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The county seat for Marion County was moved to Jasper from Whitwell (formerly Cheekville) in 1819. The courthouse was built on land that was deeded to the county by Elizabeth “Betsy” Pack, a Cherokee Indian woman and daughter of Cherokee Chief John Lowry and Nannie Watts.

According to Vicki Rozema in her book Footsteps of the Cherokees, Betsy Lowery Pack operated a ferry on the Tennessee River, located approximately seven miles east of Lowry’s Ferry at the mouth of Battle Creek. Betsy and her mother also reportedly ran an inn called Lowry’s Place, located where Battle Creek empties into the Tennessee River.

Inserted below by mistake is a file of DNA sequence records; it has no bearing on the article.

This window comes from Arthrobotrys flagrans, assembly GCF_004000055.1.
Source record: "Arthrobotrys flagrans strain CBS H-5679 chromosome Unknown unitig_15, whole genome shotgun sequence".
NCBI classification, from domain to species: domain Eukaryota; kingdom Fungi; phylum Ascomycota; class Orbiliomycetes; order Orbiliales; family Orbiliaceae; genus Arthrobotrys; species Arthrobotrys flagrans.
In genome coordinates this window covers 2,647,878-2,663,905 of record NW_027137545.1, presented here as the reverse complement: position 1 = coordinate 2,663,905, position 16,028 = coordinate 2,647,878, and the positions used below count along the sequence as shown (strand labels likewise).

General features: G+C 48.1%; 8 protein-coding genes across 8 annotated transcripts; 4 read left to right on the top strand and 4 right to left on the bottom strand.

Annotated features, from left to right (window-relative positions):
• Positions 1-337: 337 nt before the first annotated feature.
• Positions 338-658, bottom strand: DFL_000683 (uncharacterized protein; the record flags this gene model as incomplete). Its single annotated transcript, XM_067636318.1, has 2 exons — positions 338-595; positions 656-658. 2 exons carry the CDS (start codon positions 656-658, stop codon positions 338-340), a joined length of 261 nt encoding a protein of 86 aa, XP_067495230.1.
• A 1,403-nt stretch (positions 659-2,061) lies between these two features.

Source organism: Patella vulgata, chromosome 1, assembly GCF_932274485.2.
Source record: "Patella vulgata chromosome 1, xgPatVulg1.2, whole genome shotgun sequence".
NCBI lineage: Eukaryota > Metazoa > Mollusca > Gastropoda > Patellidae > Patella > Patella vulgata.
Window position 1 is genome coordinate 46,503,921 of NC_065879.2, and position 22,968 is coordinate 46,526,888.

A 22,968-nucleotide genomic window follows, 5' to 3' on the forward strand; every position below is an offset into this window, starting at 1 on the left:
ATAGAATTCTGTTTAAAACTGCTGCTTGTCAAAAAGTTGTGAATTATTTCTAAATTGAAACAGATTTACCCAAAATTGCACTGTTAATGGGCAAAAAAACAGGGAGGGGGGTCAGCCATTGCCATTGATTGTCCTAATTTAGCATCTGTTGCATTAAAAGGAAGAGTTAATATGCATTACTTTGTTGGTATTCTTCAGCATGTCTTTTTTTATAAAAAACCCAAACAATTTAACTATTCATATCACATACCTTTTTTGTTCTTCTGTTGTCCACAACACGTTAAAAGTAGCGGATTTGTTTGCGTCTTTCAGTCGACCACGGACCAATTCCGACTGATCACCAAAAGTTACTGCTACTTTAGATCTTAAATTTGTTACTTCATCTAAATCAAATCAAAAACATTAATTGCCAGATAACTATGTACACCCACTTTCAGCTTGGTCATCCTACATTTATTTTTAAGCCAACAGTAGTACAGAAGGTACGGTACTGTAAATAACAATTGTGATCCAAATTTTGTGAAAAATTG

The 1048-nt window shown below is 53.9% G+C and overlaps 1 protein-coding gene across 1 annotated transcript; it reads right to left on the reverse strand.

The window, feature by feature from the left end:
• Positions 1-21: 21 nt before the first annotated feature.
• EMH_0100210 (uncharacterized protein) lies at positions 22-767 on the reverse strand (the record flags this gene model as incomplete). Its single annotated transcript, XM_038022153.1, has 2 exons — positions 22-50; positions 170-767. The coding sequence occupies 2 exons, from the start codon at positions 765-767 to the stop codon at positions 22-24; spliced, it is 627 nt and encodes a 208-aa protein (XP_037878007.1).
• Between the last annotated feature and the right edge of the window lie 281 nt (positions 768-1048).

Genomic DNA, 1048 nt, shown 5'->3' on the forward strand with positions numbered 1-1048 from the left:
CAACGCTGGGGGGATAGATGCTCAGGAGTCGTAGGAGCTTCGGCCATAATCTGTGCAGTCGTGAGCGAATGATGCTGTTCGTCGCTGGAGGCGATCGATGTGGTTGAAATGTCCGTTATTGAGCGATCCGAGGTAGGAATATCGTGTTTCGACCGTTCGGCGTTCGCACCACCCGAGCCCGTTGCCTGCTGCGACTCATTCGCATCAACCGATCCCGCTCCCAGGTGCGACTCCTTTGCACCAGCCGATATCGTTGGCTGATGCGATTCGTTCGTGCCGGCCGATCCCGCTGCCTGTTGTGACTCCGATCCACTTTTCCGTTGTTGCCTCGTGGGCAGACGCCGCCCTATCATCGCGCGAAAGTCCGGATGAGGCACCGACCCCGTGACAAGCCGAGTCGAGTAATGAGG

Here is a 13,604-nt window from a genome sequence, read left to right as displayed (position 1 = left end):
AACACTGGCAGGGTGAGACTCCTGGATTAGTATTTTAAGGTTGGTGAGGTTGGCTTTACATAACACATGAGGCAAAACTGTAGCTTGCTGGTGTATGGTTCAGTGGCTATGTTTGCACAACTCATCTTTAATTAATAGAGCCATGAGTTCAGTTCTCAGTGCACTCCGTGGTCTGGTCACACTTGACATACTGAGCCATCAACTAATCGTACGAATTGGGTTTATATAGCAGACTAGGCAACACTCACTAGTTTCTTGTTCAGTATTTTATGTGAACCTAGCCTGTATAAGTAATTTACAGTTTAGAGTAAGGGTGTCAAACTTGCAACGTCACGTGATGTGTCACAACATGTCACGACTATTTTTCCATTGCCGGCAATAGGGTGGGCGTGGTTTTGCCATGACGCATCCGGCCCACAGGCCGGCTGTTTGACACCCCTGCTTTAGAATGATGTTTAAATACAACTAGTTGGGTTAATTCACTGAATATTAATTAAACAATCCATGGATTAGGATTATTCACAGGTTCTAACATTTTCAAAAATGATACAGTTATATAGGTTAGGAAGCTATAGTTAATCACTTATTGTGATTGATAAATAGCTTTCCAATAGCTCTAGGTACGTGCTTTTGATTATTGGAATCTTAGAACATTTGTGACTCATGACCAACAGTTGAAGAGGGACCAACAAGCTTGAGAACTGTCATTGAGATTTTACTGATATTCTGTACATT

Jasper City Hall preserves one of the old Sequatchie Valley Line railroad depots. Visit the Jasper Regional History Museum to learn more about Jasper's history including early Native American settlements, the Cherokee Removal, the Civil War, and the rise and fall of mining and railroad industries.

The Sequatchie River flows just east of Jasper, passing under Hwy. 41 before emptying into the Tennessee River. Jasper is surrounded by outdoor recreation assets, including fishing at Nickajack Lake, hiking at Little Cedar Mountain Trail, camping at Marion County Park, and rock climbing at nearby Foster Falls and Denny Cove, part of South Cumberland State Park.

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